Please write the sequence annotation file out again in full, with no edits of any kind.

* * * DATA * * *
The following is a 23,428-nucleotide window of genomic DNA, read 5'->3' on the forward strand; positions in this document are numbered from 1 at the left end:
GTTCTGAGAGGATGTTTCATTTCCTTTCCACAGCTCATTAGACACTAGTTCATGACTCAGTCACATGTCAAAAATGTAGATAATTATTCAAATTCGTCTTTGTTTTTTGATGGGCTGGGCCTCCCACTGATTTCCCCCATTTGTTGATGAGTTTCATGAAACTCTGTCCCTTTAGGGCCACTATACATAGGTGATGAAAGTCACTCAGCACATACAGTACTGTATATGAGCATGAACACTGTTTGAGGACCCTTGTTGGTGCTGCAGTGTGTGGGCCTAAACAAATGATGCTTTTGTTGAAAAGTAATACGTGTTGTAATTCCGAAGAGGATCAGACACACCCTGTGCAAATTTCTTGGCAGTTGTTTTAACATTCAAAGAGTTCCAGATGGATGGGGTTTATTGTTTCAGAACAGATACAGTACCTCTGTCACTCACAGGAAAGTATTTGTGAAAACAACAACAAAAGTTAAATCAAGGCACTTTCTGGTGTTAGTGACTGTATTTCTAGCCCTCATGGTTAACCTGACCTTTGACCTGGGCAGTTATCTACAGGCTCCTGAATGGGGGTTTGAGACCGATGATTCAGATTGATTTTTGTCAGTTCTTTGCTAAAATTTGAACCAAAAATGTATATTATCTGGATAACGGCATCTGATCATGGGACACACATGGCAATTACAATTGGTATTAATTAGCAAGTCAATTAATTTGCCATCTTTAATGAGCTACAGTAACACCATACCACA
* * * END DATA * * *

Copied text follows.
The following is a 23,428-nucleotide window of genomic DNA, read 5'->3' on the forward strand; positions in this document are numbered from 1 at the left end:
GTTCTGAGAGGATGTTTCATTTCCTTTCCACAGCTCATTAGACACTAGTTCATGACTCAGTCACATGTCAAAAATGTAGATAATTATTCAAATTCGTCTTTGTTTTTTGATGGGCTGGGCCTCCCACTGATTTCCCCCATTTGTTGATGAGTTTCATGAAACTCTGTCCCTTTAGGGCCACTATACATAGGTGATGAAAGTCACTCAGCACATACAGTACTGTATATGAGCATGAACACTGTTTGAGGACCCTTGTTGGTGCTGCAGTGTGTGGGCCTAAACAAATGATGCTTTTGTTGAAAAGTAATACGTGTTGTAATTCCGAAGAGGATCAGACACACCCTGTGCAAATTTCTTGGCAGTTGTTTTAACATTCAAAGAGTTCCAGATGGATGGGGTTTATTGTTTCAGAACAGATACAGTACCTCTGTCACTCACAGGAAAGTATTTGTGAAAACAACAACAAAAGTTAAATCAAGGCACTTTCTGGTGTTAGTGACTGTATTTCTAGCCCTCATGGTTAACCTGACCTTTGACCTGGGCAGTTATCTACAGGCTCCTGAATGGGGGTTTGAGACCGATGATTCAGATTGATTTTTGTCAGTTCTTTGCTAAAATTTGAACCAAAAATGTATATTATCTGGATAACGGCATCTGATCATGGGACACACATGGCAATTACAATTGGTATTAATTAGCAAGTCAATTAATTTGCCATCTTTAATGAGCTACAGTAACACCATACCACA